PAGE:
with a bowl because we insist on being kitchen-themed

farfetchd bowl


As with previous assignments, we wil be using GitHub to distribute skeleton code and collect submissions. Please refer to our Git Workflow guide for more details. Note that we will be using multiple tags for this assignment, for each deliverable part.

For students on ARM Mac computers (e.g. with M1 chip): if you want your submission to be built/tested for ARM, you must create and submit a file called .armpls in the top-level directory of your repo; feel free to use the following one-liner:

cd "$(git rev-parse --show-toplevel)" && touch .armpls && git add .armpls && git commit -m "ARM pls"

You should do this first so that this file is present in all parts.

Code Style

There is a script in the skeleton code named run_checkpatch.sh. It is a wrapper over linux/scripts/checkpatch.pl, which is a Perl script that comes with the linux kernel that checks if your code conforms to the kernel coding style.

Execute run_checkpatch.sh to see if your code conforms to the kernel style – it’ll let you know what changes you should make. You must make these changes before pushing a tag. Passing run_checkpatch.sh with no warnings and no errors is required for this assignment.

Skeleton code setup

Kernel system call stubs

In addition to the pristine Linux kernel source tree (now under linux/) we’ve provided a patch file which will create the syscall stubs for you. You will need to apply this patch to your repo.

The patch is under the following path:


You can use git apply to apply this patch. First, check which files will be modified by the patch:

$ git apply --stat patch/farfetch.patch

You should also inspect what the patch is doing by reading the diffs inside. Finally, you can apply the patch with the following:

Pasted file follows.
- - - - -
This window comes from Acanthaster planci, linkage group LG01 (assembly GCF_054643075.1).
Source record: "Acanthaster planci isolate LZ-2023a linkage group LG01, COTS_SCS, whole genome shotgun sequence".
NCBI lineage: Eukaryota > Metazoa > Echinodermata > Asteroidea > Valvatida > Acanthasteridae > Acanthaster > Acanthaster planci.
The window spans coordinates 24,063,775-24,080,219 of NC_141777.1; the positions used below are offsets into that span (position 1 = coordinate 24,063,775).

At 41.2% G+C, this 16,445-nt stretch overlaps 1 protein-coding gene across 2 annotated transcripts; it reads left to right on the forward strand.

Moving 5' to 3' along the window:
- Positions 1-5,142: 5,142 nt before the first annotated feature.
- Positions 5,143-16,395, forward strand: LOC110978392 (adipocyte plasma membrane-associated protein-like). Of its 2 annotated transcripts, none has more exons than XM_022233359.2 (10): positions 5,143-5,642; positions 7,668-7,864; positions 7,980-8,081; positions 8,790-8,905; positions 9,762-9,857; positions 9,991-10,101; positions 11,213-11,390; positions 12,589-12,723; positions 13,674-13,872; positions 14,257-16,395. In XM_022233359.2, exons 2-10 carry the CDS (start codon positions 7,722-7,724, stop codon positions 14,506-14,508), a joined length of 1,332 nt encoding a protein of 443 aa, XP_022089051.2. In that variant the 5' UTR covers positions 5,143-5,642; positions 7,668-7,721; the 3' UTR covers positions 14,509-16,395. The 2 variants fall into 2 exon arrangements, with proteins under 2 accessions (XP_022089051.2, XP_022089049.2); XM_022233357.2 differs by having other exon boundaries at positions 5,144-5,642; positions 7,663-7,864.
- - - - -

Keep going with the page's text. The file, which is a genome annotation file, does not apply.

$ git apply patch/farfetch.patch

Now, when you run git status, you should see some files modified, as well as some .c and .h files added. After verifying that these changes worked as intended, commit them.

Building your patched kernel

Build your kernel. Make sure you’re building with a local version that is different from your fallback (-cs4118), so you don’t overwrite it; set your local version to your UNI (i.e. -<uni>-HW7).

Now, when you build your kernel, you should have the farfetch() syscall stub in your kernel.

Installing kernel headers

The syscall you will implement has a cmd parameter whose possible values (defined by an enum) are unique to the syscall, and which must be known by the caller. This means that the enum definition needs to be available in both kernel and user land. You’ll need to install the farfetch header (include/uapi/linux/farfetch.h) from the kernel source tree to userspace.

Once you’ve built your farfetch()-stubbed kernel, run the following command:

# make headers_install INSTALL_HDR_PATH=/usr

This command will install the headers found under include/uapi/ in your Linux source tree into /usr/include/. Now you should be able to #include <linux/farfetch.h> from userspace! Additionally, the syscall number should be available as __NR_farfetch from #include <asm-generic/unistd.h>. Try compiling the userspace utility (see below) to make sure this works.

farfetch: Fetching Pages from Afar

For this assignment, you will be implementing farfetch(), a system call that allows you to manipulate the memory of a specified process. The syscall number for farfetch() is 505, and it should be implemented as a dynamically loadable module.


The function prototype for farfetch() is the following:

long farfetch(unsigned int cmd, void __user *addr, pid_t target_pid,
	      unsigned long target_addr, size_t len);